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Re^5: I'm trying to consolidate my functions into subroutines

by afoken (Abbot)
on May 17, 2017 at 19:39 UTC ( #1190495=note: print w/replies, xml ) Need Help??


in reply to Re^4: I'm trying to consolidate my functions into subroutines
in thread I'm trying to consolidate my functions into subroutines

Re^5: I'm trying to consolidate my functions into subroutines and Re^5: I'm trying to consolidate my functions into subroutines are already good answers.

Old home computer BASICs (those with line numbers, e.g. C64, ZX 81, ZX Spectrum) have functions and subroutines. Functions (like SIN, COS, PEEK, RAND) are build-in, and there is usually no way to create user-defined functions. Procedures are simply some lines of code called by GOSUB and ending with RETURN, not able to return a value except by modifying global variables.

Pascal and Fortran share the distinction between functions and procedures, forcing the programmer to check the return value, or at least use it in some way. Common workarounds are IFs without any code in the THEN block, or using the unwanted return value as input for a procedure with nearly no side-effects. In Sinclair BASICs (see below), you often see RAND USR 16514 to call machine code at address 16514 and discarding the return value. Actually, the return value is used to initialise the random number generator. But often, the machine code simply does not return, and so even PRINT USR 16514 can be found.

C and C++ have, from a syntactical point of view, only functions. But strictly speaking, any function returning void does just that: It returns nothing and thus is a procedure. Unlike Pascal, Fortran, and the old home computer BASICs, C and C++ allow calling any function like a procedure (i.e. fooBar(); instead of someVar=fooBar();), discarding any return value. This is the source of many bugs, because often functions return an error code or a success indicator; and lazy programmers tend to ignore the possibility of an error, especially in seemingly trivial functions. It is even possible to call procedures as function. Of course, this results in undefined behavior, but gcc accepts that without any warnings, even with -Wall and -pedantic. The logic is simple: You are the programmer, you are explicitly casting, so you must know what you are doing.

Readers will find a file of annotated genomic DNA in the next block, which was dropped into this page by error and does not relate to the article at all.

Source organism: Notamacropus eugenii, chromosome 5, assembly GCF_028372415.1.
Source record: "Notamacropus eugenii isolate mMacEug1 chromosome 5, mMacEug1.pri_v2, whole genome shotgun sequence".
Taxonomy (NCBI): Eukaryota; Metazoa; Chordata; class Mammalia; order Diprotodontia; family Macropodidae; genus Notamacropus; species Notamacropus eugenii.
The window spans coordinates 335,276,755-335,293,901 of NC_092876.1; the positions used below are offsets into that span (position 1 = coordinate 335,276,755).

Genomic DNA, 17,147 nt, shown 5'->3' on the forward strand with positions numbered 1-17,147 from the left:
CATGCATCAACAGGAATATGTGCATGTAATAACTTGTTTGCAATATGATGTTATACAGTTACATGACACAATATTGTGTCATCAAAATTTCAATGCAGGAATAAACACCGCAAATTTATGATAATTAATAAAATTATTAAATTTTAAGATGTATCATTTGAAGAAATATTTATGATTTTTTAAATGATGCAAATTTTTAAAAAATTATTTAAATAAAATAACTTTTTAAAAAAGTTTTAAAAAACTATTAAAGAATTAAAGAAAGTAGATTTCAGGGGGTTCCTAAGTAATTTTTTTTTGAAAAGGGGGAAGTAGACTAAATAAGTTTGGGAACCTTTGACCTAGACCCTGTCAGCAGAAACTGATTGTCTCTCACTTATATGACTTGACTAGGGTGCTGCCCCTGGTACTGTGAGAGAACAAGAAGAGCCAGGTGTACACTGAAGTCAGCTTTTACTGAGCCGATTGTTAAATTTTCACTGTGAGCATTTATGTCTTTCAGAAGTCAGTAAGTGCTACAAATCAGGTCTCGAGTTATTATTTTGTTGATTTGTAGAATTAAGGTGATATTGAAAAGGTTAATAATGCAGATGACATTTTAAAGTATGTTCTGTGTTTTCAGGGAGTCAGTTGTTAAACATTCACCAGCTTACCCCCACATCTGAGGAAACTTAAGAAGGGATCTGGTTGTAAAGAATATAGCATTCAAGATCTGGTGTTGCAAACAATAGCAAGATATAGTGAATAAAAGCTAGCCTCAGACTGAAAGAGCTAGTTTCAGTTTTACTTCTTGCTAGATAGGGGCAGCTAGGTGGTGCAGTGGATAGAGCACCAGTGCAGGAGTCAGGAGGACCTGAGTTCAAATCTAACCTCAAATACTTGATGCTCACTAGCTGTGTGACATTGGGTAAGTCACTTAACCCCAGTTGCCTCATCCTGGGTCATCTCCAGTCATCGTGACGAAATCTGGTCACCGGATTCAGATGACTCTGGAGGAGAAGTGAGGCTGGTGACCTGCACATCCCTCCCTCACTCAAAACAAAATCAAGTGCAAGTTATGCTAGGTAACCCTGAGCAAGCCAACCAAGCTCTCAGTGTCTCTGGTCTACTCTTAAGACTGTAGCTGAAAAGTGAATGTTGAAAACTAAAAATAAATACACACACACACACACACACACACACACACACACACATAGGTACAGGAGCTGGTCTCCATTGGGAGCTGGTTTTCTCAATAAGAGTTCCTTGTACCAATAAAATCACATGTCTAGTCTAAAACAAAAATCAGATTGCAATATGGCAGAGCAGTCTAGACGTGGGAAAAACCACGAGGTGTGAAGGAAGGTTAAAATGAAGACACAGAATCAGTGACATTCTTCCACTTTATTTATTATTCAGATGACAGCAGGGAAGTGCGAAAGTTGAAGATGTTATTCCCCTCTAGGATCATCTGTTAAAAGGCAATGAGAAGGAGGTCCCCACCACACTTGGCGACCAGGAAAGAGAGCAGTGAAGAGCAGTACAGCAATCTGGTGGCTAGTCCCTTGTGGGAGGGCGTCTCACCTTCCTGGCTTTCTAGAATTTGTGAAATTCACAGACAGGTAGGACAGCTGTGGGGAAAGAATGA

/tmp>cat evil.c #include <stdio.h> #include <stdlib.h> typedef int (*func_returning_int)(void); typedef void (*func_returning_void)(void); void dummy(void) { puts("Hello World"); } int main(int argc, char ** argv) { func_returning_void f = &dummy; int i = 0; f(); i = ((func_returning_int)f)(); printf("i=%i\n",i); return 0; } /tmp>CFLAGS="-Wall -pedantic" make evil cc -Wall -pedantic evil.c -o evil /tmp>./evil Hello World Hello World i=12 /tmp>

Alexander

--
Today I will gladly share my knowledge and experience, for there are no sweeter words than "I told you so". ;-)

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Re^6: I'm trying to consolidate my functions into subroutines
by Anonymous Monk on May 18, 2017 at 18:04 UTC

    It is even possible to call procedures as function. Of course, this results in undefined behavior,

    C99 says,

    If the } that terminates a function is reached, and the value of the function call is used by the caller, the behavior is undefined.
    (There is, however, an exception for the main() function that has an implicit "return 0" before closing brace.)

    Further, the C standard does not define or use such terminology "procedure" or "subroutine". These words no not even appear in remarks or informal parts. I think this is a very deliberate choice.

    The logic or rationale behind those dangerous jump statements (goto/return/break/continue) is that the compiler is unable to follow the program flow or value propagation in the absolute sense. Gcc may warn that a variable may be used uninitialized, while the programmer can easily see this can not happen. The compiler may not even know if the return value was properly computed or if undefined behavior was somehow involved. Thus C does not prohibit questionable constructs such as goto into a scope of a variable (past its initialization).

    But note, even when "may be uninitialized" warning is a false positive, it has informational value for the programmer. It may signal a refactoring opportunity, such that would allow the compiler better insight into your program and possibly better code as a result.

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